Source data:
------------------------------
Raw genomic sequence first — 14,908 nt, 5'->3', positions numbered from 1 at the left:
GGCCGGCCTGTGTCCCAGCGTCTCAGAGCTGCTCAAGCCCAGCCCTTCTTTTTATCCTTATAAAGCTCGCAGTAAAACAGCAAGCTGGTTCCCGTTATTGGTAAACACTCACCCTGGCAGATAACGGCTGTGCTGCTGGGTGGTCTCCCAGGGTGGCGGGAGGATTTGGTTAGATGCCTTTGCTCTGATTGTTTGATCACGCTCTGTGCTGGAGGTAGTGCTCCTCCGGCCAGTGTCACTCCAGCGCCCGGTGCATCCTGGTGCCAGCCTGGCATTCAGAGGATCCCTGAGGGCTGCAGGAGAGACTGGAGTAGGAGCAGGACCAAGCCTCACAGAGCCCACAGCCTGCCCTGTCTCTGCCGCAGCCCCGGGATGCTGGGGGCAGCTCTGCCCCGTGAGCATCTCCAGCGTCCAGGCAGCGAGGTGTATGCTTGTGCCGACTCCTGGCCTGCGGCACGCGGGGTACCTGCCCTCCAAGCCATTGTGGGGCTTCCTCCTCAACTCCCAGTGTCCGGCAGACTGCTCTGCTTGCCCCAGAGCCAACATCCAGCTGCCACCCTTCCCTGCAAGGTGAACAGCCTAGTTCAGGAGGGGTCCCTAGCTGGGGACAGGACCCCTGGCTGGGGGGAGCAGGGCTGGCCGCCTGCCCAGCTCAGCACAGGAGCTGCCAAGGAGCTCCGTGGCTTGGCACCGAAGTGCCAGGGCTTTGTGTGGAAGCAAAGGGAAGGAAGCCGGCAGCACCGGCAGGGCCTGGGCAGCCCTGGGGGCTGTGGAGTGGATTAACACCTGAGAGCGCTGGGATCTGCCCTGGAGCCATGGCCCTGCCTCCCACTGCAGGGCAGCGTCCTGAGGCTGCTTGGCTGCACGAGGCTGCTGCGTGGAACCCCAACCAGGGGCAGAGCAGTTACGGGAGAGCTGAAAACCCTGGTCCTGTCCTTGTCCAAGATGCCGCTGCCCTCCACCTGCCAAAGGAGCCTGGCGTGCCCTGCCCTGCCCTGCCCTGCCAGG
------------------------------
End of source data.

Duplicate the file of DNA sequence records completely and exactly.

Raw genomic sequence first — 14,908 nt, 5'->3', positions numbered from 1 at the left:
GGCCGGCCTGTGTCCCAGCGTCTCAGAGCTGCTCAAGCCCAGCCCTTCTTTTTATCCTTATAAAGCTCGCAGTAAAACAGCAAGCTGGTTCCCGTTATTGGTAAACACTCACCCTGGCAGATAACGGCTGTGCTGCTGGGTGGTCTCCCAGGGTGGCGGGAGGATTTGGTTAGATGCCTTTGCTCTGATTGTTTGATCACGCTCTGTGCTGGAGGTAGTGCTCCTCCGGCCAGTGTCACTCCAGCGCCCGGTGCATCCTGGTGCCAGCCTGGCATTCAGAGGATCCCTGAGGGCTGCAGGAGAGACTGGAGTAGGAGCAGGACCAAGCCTCACAGAGCCCACAGCCTGCCCTGTCTCTGCCGCAGCCCCGGGATGCTGGGGGCAGCTCTGCCCCGTGAGCATCTCCAGCGTCCAGGCAGCGAGGTGTATGCTTGTGCCGACTCCTGGCCTGCGGCACGCGGGGTACCTGCCCTCCAAGCCATTGTGGGGCTTCCTCCTCAACTCCCAGTGTCCGGCAGACTGCTCTGCTTGCCCCAGAGCCAACATCCAGCTGCCACCCTTCCCTGCAAGGTGAACAGCCTAGTTCAGGAGGGGTCCCTAGCTGGGGACAGGACCCCTGGCTGGGGGGAGCAGGGCTGGCCGCCTGCCCAGCTCAGCACAGGAGCTGCCAAGGAGCTCCGTGGCTTGGCACCGAAGTGCCAGGGCTTTGTGTGGAAGCAAAGGGAAGGAAGCCGGCAGCACCGGCAGGGCCTGGGCAGCCCTGGGGGCTGTGGAGTGGATTAACACCTGAGAGCGCTGGGATCTGCCCTGGAGCCATGGCCCTGCCTCCCACTGCAGGGCAGCGTCCTGAGGCTGCTTGGCTGCACGAGGCTGCTGCGTGGAACCCCAACCAGGGGCAGAGCAGTTACGGGAGAGCTGAAAACCCTGGTCCTGTCCTTGTCCAAGATGCCGCTGCCCTCCACCTGCCAAAGGAGCCTGGCGTGCCCTGCCCTGCCCTGCCCTGCCAGG